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Neurorehabil Neural Repair. 2008 May-Jun;22(3):262-78. Epub 2007 Nov 30.

Nogo-66 receptor antagonist peptide (NEP1-40) administration promotes functional recovery and axonal growth after lateral funiculus injury in the adult rat.

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Department of Neurobiology and Anatomy, Drexel University College of Medicine, Philadelphia, PA 19129, USA.



The myelin protein Nogo inhibits axon regeneration by binding to its receptor (NgR) on axons. Intrathecal delivery of an NgR antagonist (NEP1-40) promotes growth of injured corticospinal axons and recovery of motor function following a dorsal hemisection. The authors used a similar design to examine recovery and repair after a lesion that interrupts the rubrospinal tract (RST).


Rats received a lateral funiculotomy at C4 and NEP1-40 or vehicle was delivered to the cervical spinal cord for 4 weeks. Outcome measures included motor and sensory tests and immunohistochemistry.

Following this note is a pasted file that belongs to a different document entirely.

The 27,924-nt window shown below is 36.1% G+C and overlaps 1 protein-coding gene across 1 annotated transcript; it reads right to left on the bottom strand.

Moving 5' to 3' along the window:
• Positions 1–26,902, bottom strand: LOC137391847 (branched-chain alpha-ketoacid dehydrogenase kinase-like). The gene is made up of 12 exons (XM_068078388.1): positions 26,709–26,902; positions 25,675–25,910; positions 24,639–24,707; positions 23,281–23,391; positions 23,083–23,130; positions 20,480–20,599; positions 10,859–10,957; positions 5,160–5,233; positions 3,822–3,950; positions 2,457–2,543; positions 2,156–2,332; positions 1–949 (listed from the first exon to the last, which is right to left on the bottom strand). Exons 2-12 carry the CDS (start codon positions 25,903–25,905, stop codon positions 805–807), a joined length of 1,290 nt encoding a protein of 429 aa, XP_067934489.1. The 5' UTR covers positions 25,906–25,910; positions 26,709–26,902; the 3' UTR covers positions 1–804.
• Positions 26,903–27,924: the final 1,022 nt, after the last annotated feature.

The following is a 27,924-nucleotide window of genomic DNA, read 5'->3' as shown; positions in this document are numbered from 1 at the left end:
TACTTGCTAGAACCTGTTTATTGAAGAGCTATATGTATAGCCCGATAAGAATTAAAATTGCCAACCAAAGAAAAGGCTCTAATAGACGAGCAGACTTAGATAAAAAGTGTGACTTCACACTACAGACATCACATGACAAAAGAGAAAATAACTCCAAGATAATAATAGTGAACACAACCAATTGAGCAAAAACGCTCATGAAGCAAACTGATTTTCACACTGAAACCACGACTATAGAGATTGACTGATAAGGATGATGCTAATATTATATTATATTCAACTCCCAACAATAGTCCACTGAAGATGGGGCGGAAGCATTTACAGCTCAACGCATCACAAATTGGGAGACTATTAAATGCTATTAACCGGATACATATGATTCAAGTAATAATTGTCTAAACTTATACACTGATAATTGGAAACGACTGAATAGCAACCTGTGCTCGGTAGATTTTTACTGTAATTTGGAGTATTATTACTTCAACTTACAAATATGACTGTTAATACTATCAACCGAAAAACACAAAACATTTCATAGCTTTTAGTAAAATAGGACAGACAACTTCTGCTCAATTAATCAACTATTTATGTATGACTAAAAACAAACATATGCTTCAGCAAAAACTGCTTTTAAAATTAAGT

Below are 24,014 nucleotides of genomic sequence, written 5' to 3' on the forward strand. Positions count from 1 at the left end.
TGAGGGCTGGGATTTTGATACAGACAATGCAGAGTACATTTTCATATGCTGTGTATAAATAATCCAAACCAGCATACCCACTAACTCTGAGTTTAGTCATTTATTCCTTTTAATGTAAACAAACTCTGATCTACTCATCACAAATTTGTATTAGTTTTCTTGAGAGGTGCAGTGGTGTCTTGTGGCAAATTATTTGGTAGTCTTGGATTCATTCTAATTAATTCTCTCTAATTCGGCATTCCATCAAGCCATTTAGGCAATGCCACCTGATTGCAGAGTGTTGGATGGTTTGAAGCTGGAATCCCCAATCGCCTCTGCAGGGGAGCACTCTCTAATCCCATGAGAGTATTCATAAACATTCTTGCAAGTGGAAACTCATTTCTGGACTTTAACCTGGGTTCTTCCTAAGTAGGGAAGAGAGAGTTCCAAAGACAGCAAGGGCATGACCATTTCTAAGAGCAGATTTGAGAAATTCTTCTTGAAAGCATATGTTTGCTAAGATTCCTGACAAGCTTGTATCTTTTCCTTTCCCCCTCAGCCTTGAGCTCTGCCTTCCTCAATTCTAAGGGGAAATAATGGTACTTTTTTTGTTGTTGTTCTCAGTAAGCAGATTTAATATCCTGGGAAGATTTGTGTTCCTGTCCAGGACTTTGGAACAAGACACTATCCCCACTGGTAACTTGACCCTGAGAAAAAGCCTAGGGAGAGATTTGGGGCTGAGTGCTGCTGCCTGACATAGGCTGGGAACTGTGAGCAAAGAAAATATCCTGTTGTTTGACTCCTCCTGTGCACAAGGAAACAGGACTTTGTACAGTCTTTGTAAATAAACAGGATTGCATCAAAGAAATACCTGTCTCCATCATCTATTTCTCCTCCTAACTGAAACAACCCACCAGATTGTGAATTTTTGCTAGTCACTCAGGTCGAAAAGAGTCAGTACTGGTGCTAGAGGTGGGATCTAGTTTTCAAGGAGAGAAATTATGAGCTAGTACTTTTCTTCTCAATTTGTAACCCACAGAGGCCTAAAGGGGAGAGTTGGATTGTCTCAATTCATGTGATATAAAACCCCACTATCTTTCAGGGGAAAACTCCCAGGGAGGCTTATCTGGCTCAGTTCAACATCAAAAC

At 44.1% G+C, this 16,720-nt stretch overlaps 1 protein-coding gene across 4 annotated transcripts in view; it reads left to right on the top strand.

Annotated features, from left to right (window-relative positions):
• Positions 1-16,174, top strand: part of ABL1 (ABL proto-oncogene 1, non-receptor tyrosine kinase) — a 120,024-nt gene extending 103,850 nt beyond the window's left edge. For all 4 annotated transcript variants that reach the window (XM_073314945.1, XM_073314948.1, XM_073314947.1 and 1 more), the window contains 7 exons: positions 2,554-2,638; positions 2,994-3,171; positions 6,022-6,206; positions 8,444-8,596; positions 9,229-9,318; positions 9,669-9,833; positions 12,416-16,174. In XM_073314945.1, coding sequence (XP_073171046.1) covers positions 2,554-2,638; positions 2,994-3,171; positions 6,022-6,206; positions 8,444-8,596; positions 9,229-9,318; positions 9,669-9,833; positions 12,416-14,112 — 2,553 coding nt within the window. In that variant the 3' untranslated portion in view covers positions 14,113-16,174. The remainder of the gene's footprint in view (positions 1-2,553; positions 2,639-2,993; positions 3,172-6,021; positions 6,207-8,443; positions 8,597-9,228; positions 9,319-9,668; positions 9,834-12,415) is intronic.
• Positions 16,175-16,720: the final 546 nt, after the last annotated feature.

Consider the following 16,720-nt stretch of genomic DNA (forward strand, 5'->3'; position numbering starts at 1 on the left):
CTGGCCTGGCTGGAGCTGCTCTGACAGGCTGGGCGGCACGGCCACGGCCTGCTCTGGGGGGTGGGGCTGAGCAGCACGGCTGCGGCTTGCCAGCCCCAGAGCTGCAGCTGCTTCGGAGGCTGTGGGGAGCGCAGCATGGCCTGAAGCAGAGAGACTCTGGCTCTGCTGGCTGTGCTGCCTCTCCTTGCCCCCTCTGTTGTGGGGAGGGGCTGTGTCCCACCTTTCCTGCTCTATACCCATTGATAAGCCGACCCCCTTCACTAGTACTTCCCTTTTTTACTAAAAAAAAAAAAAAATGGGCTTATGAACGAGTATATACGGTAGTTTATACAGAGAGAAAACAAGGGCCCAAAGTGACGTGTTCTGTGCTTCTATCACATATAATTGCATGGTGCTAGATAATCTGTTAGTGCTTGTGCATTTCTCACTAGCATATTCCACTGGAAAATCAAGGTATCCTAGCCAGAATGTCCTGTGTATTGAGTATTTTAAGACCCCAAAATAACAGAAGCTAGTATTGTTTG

Gait analysis showed recovery in the NEP1-40-treated group compared to operated controls, and a test of forelimb usage also showed a beneficial effect. The density of labeled RST axons increased ipsilaterally in the NEP1-40 group in the lateral funiculus rostral to the lesion and contralaterally in both gray and white matter. Thus, rubrospinal axons exhibited diminished dieback and/or growth up to the lesion site. This was accompanied by greater density of 5HT and calcitonin gene-related peptide axons adjacent to and into the lesion/matrix site in the NEP1-40 group.


NgR blockade after RST injury is associated with axonal growth and/or diminished dieback of severed RST axons up to but not into or beyond the lesion/matrix site, and growth of serotonergic and dorsal root axons adjacent to and into the lesion/matrix site. NgR blockade also supported partial recovery of function. The authors' results indicate that severed rubrospinal axons respond to NEP1-40 treatment but less robustly than corticospinal, raphe-spinal, or dorsal root axons.

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